How to avoid crucial mistakes when selling luxury items online? In our blog post, we look at 5 strategies that will ensure your luxury marketing is on-point and sales-oriented.
By the year 2025, online luxury sales will have tripled their contribution to the global high-end market, exceeding $91 billion and accounting for 20% of all luxury sales made. This is because of an operating model the consulting corporation McKinsey refers to as ‘Luxury 4.0’.
In Luxury 4.0, luxury brands and retailers leverage data to better understand their customers, identify emerging preferences, and streamline the processes of transforming ideas into products.
Increasingly, online shopping and digital experiences are having greater impacts on how consumers choose to purchase luxury goods.
McKinsey estimates that around 80% of luxury items bought online today are heavily digitally influenced, with consumers engaging with up to 15 digital touchpoints in their luxury purchasing journeys.
In part, this could be attributed to the generational shift that has begun to take place throughout the luxury market. Whereas before older shoppers were the target audience of luxury retailers, newer, affluent Millennial buyers, born between 1981 and 1994, and Generation Z consumers, born between 1995-2010, are now accounting for around 40% of all luxury purchases.
In 2019 alone, Millennials and Generation Z consumers generated 100% of all global luxury industry growth.
With both generations now driving sales of luxury items, and both having grown up in the age of constantly evolving digital technological advancements, luxury eCommerce retailers have never been better placed to take advantage of, and optimize for, the digital market.
When it comes to selling luxury items online, there are lessons to be learned from luxury fashion retailers like Net-A-Porter and Farfetch, two brands that have both successfully embraced digital luxury retail.
FarFetch especially accredits its early adoption of technology – most notably, personalization – in its establishment as a market leader. Meanwhile, Net-A-Porter revolutionized high-end retail by incorporating mobile and artificial intelligence technologies alongside data-driven strategies into its brand identity.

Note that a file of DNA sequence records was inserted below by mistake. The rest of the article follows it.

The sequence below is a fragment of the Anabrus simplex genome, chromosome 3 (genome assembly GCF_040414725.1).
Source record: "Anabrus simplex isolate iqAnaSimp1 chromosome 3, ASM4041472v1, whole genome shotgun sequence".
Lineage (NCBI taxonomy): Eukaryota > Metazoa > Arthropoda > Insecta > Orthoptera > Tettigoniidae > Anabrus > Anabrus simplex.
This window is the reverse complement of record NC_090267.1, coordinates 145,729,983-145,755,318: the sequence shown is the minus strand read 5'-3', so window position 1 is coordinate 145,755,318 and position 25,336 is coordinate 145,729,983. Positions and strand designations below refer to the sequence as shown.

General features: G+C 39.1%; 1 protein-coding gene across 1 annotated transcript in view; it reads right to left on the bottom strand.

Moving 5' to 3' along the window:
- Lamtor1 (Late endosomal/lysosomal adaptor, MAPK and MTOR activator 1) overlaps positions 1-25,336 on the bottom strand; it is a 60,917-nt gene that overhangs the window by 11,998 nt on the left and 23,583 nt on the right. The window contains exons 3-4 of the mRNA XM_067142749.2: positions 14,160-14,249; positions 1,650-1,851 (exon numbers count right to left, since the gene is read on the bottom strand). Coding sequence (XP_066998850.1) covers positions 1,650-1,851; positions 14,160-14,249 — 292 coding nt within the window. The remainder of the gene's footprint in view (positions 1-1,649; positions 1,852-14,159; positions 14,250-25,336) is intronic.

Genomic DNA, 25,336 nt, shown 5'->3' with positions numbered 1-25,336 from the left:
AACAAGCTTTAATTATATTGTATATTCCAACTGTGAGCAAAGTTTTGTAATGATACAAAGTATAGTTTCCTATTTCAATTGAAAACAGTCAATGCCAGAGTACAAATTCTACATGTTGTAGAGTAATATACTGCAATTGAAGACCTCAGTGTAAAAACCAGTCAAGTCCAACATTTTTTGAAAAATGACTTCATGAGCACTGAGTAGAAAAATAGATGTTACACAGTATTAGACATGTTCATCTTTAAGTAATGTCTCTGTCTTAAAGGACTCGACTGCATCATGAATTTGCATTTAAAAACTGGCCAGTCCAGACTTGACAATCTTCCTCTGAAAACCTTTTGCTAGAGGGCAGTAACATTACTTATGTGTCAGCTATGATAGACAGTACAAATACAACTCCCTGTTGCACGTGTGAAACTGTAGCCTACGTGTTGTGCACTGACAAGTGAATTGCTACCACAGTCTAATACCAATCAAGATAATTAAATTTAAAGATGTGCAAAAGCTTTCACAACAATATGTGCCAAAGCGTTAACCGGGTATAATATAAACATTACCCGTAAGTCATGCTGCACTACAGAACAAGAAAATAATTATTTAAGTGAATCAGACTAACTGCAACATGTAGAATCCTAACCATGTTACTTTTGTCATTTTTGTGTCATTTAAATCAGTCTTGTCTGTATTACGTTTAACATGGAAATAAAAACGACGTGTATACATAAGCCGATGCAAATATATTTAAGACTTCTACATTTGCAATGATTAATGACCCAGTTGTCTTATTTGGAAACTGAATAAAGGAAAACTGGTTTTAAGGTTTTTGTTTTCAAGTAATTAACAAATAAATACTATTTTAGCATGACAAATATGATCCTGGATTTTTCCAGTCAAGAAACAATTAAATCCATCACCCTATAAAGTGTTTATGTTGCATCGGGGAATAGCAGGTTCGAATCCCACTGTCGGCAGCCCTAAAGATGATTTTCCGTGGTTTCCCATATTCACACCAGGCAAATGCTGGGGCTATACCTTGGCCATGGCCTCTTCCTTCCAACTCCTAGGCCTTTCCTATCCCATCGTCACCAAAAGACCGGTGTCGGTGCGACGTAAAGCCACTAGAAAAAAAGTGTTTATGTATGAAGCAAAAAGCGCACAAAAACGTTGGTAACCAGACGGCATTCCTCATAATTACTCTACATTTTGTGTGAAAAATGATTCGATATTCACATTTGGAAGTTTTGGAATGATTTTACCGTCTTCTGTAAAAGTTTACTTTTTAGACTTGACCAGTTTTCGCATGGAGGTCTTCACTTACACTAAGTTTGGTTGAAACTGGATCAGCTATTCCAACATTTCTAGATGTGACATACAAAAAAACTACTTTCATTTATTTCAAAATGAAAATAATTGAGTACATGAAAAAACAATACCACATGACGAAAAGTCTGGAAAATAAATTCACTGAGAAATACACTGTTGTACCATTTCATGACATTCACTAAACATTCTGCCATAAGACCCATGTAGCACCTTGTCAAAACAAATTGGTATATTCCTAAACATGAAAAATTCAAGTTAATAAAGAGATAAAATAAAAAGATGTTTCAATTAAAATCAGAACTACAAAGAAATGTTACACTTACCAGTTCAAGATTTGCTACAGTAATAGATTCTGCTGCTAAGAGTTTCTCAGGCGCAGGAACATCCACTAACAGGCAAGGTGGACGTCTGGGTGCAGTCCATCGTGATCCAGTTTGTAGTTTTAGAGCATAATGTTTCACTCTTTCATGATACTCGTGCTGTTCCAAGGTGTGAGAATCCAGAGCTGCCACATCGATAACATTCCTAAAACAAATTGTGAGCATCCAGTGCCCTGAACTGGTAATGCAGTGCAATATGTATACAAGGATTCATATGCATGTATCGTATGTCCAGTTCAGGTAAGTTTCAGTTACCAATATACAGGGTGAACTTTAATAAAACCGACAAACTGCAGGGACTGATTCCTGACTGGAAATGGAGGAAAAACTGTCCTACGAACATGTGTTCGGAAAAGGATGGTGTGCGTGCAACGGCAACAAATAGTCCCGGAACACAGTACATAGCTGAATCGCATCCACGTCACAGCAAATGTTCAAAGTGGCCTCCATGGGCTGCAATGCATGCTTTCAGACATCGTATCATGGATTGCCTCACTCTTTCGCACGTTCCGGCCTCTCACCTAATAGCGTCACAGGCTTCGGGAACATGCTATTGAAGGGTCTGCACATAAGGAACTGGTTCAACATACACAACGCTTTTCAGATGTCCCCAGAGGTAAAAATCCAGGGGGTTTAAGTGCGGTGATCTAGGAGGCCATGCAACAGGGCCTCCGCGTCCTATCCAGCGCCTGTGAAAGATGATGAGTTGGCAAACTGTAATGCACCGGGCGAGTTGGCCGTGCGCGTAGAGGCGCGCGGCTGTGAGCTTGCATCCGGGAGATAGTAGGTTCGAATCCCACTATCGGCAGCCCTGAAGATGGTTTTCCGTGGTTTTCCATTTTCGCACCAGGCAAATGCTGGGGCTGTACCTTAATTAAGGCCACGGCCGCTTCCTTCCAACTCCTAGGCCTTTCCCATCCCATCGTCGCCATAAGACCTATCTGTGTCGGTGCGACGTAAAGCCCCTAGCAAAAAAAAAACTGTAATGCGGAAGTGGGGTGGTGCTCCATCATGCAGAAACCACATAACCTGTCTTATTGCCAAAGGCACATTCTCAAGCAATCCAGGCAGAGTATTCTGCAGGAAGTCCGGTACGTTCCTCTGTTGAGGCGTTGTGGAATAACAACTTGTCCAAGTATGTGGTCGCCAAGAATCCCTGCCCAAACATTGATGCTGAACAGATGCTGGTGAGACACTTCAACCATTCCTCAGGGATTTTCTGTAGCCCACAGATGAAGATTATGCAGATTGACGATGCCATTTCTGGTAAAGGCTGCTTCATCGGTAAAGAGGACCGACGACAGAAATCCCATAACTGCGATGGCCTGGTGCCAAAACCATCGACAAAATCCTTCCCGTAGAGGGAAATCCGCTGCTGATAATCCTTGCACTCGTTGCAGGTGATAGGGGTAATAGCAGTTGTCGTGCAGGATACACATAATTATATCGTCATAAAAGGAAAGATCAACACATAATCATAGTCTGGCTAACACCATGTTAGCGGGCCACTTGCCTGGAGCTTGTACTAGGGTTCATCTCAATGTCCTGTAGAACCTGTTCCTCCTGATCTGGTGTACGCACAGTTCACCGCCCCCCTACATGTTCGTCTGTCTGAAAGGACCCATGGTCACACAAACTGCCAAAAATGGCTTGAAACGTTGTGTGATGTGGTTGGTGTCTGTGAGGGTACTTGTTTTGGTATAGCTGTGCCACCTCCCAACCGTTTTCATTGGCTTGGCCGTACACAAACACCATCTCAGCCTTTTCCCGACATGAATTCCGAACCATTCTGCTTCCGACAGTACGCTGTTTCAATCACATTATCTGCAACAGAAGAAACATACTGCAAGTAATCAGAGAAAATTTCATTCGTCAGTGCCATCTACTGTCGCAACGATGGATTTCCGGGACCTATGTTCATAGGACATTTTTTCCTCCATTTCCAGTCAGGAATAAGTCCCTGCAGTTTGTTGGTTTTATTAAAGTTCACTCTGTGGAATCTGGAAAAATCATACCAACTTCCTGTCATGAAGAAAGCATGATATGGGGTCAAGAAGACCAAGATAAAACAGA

In this article, we’ll break down on how to sell luxury products online using five simple steps luxury eCommerce retailers can implement immediately into their luxury marketing and sales strategies.
5 Tips on How to Sell Luxury Items Online
1. Use personalization to drive incremental sales
In its Global Powers of Luxury Goods research, Deloitte noted that the rise of eCommerce and the availability of digital channels accessible to luxury brands were creating a consumer need for both large-scale and high-quality personalized content.
Nowadays, consumers want to be treated as individuals, and this need is intensified when it comes to making high-value purchases.
One way Net-A-Porter personalize their shopping experience is by offering EIP memberships. EIP (Extremely Important People) members unlock special privileges including a personal shopper that delivers items to a home address, waits until the products have been tried on, and then collects any items that need to be returned.
There are also pre-order services, abilities to shop new products 36 hours before they become available to other shoppers, private sales, and surprise gifts available to EIP members.
To become an EIP, however, it is rumored that members must have accrued around $70,000 in sales across a 12 month period. Incredibly, whilst Net-A-Porter’s EIP’s only make up 2% of its consumer base, they generate 40% of its sales.
Luxury eCommerce retailers can take advantage of this high-end consumer desire and follow by Net-A-Porter’s example, even if they are only a small to medium-size business.